Oil and gas reservoirs in the earth are nonequilibrium dynamic systems which are never at rest over geologic time. From the early time of precipitation of organic vegetable and animal decay products within the mud and ooze of sediments, migration of organic matter occurred in a water borne transportation process as a result of sedimentary compaction and other diagenetic processes. Entrapment of organic matter in transit is visualized as occurring within upward-converging semipermeable rock strata, the hydrocarbons being retained in one or more subhorizontal spaces therein. A hydrochemical plume is formed in the vertical escape path of the transporting waters. Those ascending waters can produce such effects as mineral alteration by leaching, changes in the redox properties of the rocks, temperature anomalies, residual traces of hydrocarbons, differential compaction, vertical electrotelluric currents, near-surface electrical potential sinks, and magneto-electrotelluric effects. The latter are of special interest, as they are the basis of a versatile oil and gas exploration system bordering on direct oil finding.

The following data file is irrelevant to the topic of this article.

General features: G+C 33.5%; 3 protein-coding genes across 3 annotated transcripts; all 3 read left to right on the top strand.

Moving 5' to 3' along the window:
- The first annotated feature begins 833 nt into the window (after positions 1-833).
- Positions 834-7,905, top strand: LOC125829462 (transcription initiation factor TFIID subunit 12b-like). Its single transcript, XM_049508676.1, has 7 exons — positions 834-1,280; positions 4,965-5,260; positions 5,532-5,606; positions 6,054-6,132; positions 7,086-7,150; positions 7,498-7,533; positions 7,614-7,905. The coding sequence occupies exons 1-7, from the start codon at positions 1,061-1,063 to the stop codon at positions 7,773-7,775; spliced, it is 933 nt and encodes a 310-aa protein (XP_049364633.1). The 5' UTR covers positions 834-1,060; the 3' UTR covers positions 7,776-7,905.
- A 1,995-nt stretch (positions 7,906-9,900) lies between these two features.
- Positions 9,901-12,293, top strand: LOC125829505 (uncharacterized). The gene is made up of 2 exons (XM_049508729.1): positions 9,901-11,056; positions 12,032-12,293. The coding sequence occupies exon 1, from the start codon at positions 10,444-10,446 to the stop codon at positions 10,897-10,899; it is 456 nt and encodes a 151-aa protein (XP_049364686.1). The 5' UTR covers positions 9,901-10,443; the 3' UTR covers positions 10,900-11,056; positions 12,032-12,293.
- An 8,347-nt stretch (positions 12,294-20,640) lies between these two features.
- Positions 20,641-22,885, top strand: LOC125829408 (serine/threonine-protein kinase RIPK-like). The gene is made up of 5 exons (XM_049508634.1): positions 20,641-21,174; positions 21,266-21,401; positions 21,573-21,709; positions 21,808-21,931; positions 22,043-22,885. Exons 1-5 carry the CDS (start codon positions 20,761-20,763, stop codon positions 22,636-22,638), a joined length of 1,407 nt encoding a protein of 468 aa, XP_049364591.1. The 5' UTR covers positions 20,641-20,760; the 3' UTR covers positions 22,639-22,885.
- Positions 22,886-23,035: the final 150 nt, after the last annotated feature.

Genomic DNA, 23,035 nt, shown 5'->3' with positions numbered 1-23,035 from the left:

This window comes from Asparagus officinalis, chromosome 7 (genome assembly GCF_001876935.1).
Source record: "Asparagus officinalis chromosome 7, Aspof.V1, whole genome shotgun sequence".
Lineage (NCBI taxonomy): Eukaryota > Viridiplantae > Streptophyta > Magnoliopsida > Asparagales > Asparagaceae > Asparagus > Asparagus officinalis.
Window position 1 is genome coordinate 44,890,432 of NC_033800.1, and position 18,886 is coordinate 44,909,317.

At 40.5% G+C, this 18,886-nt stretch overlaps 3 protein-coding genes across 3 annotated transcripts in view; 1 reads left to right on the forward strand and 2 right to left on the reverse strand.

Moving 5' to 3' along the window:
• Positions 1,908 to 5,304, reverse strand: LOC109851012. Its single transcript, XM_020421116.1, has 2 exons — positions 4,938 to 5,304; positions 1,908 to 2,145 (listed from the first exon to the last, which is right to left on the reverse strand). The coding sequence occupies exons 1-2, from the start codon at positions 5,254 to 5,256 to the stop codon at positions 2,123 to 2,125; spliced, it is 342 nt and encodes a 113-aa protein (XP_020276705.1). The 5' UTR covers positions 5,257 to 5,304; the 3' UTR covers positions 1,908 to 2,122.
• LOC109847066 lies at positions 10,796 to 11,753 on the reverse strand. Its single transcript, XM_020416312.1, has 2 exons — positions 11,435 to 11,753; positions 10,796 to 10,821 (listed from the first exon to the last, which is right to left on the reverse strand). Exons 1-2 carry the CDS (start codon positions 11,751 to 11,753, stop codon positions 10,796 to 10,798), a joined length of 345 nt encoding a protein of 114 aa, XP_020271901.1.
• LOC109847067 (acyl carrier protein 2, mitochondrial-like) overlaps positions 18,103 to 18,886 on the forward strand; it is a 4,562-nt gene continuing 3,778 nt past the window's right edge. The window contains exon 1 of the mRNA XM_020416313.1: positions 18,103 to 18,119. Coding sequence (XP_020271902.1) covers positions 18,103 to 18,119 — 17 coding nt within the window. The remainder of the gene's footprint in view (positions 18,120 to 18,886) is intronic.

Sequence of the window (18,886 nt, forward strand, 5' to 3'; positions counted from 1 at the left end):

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In the business of petroleum exploration, the topic of migration has enjoyed a great bounty of ideas and opinions while, at the same time, suffering a famine of facts. This publication tontains papers on geologic constraints on migration mechanisms, oil migration limitations, the importance of water-mineral-organic matter interactions, and the nature of shales.